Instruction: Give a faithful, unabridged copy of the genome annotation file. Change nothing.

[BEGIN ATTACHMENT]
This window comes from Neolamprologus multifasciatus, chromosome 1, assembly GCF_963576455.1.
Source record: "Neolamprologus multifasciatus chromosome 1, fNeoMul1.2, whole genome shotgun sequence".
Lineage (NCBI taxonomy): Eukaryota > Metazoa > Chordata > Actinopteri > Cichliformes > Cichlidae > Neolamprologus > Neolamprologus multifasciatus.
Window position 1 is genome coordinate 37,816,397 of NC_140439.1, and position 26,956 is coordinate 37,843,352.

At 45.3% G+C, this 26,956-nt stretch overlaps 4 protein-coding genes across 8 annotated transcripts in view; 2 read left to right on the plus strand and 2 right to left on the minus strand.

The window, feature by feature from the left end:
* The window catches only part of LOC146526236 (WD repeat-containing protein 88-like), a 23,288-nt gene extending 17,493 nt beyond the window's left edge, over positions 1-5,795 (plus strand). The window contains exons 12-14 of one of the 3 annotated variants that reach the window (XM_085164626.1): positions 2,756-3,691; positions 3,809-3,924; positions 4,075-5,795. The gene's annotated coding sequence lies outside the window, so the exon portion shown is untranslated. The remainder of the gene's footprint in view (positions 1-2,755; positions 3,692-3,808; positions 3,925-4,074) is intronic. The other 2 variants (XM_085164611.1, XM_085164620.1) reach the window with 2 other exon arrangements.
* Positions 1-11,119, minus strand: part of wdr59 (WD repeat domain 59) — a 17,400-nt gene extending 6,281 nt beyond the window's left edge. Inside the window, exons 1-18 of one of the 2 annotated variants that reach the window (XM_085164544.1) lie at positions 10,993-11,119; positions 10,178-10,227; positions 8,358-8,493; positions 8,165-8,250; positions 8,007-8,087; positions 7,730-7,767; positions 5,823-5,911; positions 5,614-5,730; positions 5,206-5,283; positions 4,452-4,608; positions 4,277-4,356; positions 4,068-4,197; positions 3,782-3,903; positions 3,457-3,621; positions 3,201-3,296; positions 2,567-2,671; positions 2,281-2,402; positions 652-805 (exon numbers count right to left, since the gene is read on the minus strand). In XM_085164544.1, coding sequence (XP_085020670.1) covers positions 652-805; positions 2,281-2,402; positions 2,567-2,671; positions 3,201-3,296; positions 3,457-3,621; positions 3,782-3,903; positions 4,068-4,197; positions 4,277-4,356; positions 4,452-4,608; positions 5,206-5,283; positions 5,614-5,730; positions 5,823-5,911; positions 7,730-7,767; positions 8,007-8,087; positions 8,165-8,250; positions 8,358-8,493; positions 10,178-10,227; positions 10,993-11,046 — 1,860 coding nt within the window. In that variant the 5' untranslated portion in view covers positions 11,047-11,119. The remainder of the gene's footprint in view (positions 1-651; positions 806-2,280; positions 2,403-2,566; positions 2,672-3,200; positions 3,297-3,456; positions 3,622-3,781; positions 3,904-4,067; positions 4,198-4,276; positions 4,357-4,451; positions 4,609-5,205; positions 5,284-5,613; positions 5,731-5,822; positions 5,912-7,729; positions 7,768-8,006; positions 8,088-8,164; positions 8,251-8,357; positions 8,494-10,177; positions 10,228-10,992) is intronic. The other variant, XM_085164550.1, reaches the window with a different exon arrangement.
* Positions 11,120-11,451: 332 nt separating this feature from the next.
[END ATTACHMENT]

This window comes from Neolamprologus multifasciatus, chromosome 1, assembly GCF_963576455.1.
Source record: "Neolamprologus multifasciatus chromosome 1, fNeoMul1.2, whole genome shotgun sequence".
Lineage (NCBI taxonomy): Eukaryota > Metazoa > Chordata > Actinopteri > Cichliformes > Cichlidae > Neolamprologus > Neolamprologus multifasciatus.
Window position 1 is genome coordinate 37,816,397 of NC_140439.1, and position 26,956 is coordinate 37,843,352.

At 45.3% G+C, this 26,956-nt stretch overlaps 4 protein-coding genes across 8 annotated transcripts in view; 2 read left to right on the plus strand and 2 right to left on the minus strand.

The window, feature by feature from the left end:
* The window catches only part of LOC146526236 (WD repeat-containing protein 88-like), a 23,288-nt gene extending 17,493 nt beyond the window's left edge, over positions 1-5,795 (plus strand). The window contains exons 12-14 of one of the 3 annotated variants that reach the window (XM_085164626.1): positions 2,756-3,691; positions 3,809-3,924; positions 4,075-5,795. The gene's annotated coding sequence lies outside the window, so the exon portion shown is untranslated. The remainder of the gene's footprint in view (positions 1-2,755; positions 3,692-3,808; positions 3,925-4,074) is intronic. The other 2 variants (XM_085164611.1, XM_085164620.1) reach the window with 2 other exon arrangements.
* Positions 1-11,119, minus strand: part of wdr59 (WD repeat domain 59) — a 17,400-nt gene extending 6,281 nt beyond the window's left edge. Inside the window, exons 1-18 of one of the 2 annotated variants that reach the window (XM_085164544.1) lie at positions 10,993-11,119; positions 10,178-10,227; positions 8,358-8,493; positions 8,165-8,250; positions 8,007-8,087; positions 7,730-7,767; positions 5,823-5,911; positions 5,614-5,730; positions 5,206-5,283; positions 4,452-4,608; positions 4,277-4,356; positions 4,068-4,197; positions 3,782-3,903; positions 3,457-3,621; positions 3,201-3,296; positions 2,567-2,671; positions 2,281-2,402; positions 652-805 (exon numbers count right to left, since the gene is read on the minus strand). In XM_085164544.1, coding sequence (XP_085020670.1) covers positions 652-805; positions 2,281-2,402; positions 2,567-2,671; positions 3,201-3,296; positions 3,457-3,621; positions 3,782-3,903; positions 4,068-4,197; positions 4,277-4,356; positions 4,452-4,608; positions 5,206-5,283; positions 5,614-5,730; positions 5,823-5,911; positions 7,730-7,767; positions 8,007-8,087; positions 8,165-8,250; positions 8,358-8,493; positions 10,178-10,227; positions 10,993-11,046 — 1,860 coding nt within the window. In that variant the 5' untranslated portion in view covers positions 11,047-11,119. The remainder of the gene's footprint in view (positions 1-651; positions 806-2,280; positions 2,403-2,566; positions 2,672-3,200; positions 3,297-3,456; positions 3,622-3,781; positions 3,904-4,067; positions 4,198-4,276; positions 4,357-4,451; positions 4,609-5,205; positions 5,284-5,613; positions 5,731-5,822; positions 5,912-7,729; positions 7,768-8,006; positions 8,088-8,164; positions 8,251-8,357; positions 8,494-10,177; positions 10,228-10,992) is intronic. The other variant, XM_085164550.1, reaches the window with a different exon arrangement.
* Positions 11,120-11,451: 332 nt separating this feature from the next.